The Shalom Center: A Brief History, 1983 to 2008

The Shalom Center was founded in 1983 as a division of the Reconstructionist Rabbinical College by Rabbi Arthur Waskow, then a member of the RRC faculty, who became its director, and Ira Silverman, alav hashalom, then president of RRC.

Its original mission was to address the raging nuclear arms race from a Jewish perspective. It addressed this question as the danger of a planetary ecological disaster (the "Flood of Fire," in Jewish tradition) rather than an ordinary war-peace question.

Beginning in 1991, with the collapse of the Soviet Union and the diminution of the nuclear arms race, The Shalom Center refocused on other planetary ecological dangers. Waskow developed both a theology and practice of eco-Judaism and wrote several books on those questions, while The Shalom Center went forward with these issues.

From 1978 on, Waskow's interests in tikkun olam had gone hand in hand with his work on spiritual/ liturgical / ceremonial concerns. The journal he founded, New Menorah, became the journal of the P'nai Or Religious Fellowship, and simultaneously, the concerns of P'nai Or for liturgical and spiritual creativity increasingly addressed tikkun olam.

In 1993, The Shalom Center merged with the P'nai Or Religious Fellowship to create ALEPH: Alliance for Jewish Renewal, intending to unify the spiritual and tikkun-olam concerns.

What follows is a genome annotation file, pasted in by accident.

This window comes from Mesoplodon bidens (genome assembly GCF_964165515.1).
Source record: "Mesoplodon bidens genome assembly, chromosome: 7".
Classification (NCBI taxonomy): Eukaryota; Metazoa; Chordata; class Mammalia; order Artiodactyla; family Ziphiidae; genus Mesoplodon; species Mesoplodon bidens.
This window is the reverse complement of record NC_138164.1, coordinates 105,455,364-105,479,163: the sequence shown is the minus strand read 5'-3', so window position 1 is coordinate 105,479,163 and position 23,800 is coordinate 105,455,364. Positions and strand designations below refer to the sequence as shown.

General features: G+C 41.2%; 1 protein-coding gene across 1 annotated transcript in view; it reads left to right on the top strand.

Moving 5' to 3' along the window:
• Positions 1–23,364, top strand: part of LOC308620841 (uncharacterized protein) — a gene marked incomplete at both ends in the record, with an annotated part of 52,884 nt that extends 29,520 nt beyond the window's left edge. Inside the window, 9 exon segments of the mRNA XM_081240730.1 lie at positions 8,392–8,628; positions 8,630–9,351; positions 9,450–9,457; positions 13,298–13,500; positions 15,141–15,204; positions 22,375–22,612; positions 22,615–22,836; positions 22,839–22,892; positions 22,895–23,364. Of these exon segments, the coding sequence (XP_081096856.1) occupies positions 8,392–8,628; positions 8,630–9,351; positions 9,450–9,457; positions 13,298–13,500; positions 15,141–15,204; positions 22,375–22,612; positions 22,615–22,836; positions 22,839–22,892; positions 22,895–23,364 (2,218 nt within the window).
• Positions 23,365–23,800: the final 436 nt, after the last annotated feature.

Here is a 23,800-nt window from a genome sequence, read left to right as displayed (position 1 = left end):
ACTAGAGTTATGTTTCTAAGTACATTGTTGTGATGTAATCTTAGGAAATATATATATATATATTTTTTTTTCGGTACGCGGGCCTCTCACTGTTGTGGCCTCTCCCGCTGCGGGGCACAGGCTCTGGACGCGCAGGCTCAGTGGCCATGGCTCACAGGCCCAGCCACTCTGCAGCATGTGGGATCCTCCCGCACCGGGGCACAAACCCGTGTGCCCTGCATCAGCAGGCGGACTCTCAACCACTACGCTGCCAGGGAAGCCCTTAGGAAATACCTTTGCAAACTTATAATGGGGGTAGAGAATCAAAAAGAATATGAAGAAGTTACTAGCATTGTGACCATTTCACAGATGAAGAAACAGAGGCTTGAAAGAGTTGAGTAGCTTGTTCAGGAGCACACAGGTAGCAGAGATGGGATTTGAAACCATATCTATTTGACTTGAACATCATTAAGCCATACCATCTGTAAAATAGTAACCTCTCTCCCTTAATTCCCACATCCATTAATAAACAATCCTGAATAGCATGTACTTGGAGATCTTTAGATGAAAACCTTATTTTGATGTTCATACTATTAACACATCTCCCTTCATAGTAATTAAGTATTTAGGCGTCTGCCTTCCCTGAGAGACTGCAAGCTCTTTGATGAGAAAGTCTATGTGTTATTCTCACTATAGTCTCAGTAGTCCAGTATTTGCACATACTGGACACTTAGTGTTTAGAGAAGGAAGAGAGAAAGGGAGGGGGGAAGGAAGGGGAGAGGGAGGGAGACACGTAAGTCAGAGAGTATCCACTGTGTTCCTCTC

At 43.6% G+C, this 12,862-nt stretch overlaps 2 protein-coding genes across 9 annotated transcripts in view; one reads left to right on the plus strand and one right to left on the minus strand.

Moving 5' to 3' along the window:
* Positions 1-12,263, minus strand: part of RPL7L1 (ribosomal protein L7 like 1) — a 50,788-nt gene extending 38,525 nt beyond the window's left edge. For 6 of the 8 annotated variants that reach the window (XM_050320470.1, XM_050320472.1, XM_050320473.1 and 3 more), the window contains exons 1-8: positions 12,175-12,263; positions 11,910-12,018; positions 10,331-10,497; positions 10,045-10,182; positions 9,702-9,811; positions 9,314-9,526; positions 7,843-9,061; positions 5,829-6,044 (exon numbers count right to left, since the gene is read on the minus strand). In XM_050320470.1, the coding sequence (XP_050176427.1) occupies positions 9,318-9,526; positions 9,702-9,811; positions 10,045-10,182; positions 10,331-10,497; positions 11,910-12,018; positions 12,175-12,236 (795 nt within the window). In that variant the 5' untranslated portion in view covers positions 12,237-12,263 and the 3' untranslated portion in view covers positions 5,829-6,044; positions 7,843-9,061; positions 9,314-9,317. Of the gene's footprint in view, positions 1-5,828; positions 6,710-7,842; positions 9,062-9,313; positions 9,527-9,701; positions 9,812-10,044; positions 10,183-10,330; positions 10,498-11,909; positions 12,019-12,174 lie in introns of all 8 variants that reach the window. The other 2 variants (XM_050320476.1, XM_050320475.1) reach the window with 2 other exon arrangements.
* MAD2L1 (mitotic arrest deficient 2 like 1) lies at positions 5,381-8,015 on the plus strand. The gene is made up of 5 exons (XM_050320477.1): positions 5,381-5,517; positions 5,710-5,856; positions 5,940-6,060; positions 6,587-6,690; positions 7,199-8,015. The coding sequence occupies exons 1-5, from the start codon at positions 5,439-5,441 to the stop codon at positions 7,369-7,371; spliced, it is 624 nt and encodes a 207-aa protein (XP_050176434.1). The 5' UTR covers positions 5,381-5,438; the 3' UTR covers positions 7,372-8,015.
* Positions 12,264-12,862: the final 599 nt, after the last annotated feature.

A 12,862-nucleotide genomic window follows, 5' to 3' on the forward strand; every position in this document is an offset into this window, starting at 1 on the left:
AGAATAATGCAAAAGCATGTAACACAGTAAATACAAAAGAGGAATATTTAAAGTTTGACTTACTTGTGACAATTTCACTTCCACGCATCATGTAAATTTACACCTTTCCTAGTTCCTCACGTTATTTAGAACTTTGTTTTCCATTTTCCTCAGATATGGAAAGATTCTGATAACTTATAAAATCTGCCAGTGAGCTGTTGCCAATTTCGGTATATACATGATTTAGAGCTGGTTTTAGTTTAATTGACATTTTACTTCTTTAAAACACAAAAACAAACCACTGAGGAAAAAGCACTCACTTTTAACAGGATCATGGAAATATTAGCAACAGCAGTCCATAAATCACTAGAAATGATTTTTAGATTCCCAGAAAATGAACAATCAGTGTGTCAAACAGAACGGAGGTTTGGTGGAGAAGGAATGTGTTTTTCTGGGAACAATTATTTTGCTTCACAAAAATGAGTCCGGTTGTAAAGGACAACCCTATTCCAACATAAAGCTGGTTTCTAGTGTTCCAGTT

In the late '90s, The Shalom Center began addressing issues of Israeli-Palestinian peacemaking (which Rabbi Waskow as an individual had addressed since 1969). In 2002, with a US invasion of Iraq looming, The Shalom Center began investing a great portion of its energy in opposition to the invasion and occupation of Iraq.

In September 2005, The Shalom Center became once again an independent 501c3 tax-exempt religious institution with its own board. (For a list of Board members, see elsewhere on this website.)

By its 25th anniversary in 2008, The Shalom Center's energies had crystallized around these concerns:

(1) Pursuing peace in the broadest Middle East from Afghanistan to Israel and Palestine, with special concern for ending US military attacks and occupations there and creating peaceful relationships among so-called "Western" states (majority Christian or Jewish) and so-called "Muslim" states or peoples (with Muslim majorities);

(2) Addressing the climate crisis of "global scorching" and working to end American addiction to over-use of oil and coal that poses extreme danger to the web of life, including human civilization, on Planet Earth;

(3) Creating deeper connections among American Jewish, Christian, and Muslim teachings and communities in Abrahamic mode, including interfaith efforts to define and encourage the use and marketing of "Sacred Foods"; peacemaking in the broader Middle East; working to prevent climate disaster; securing gay rights, especially in marriage and other sacred contexts; and defending immigrants' rights.

(4) Creating rituals, prayers,celebrations, and approaches to the learning of sacred texts that synthesize deep spiritual search with vigorous advocacy of justice, peace, and healing of the earth.

The present staff is made up of Rabbi Arthur Waskow as Rabbinic Director and Nick Alpers as Project Coordinator .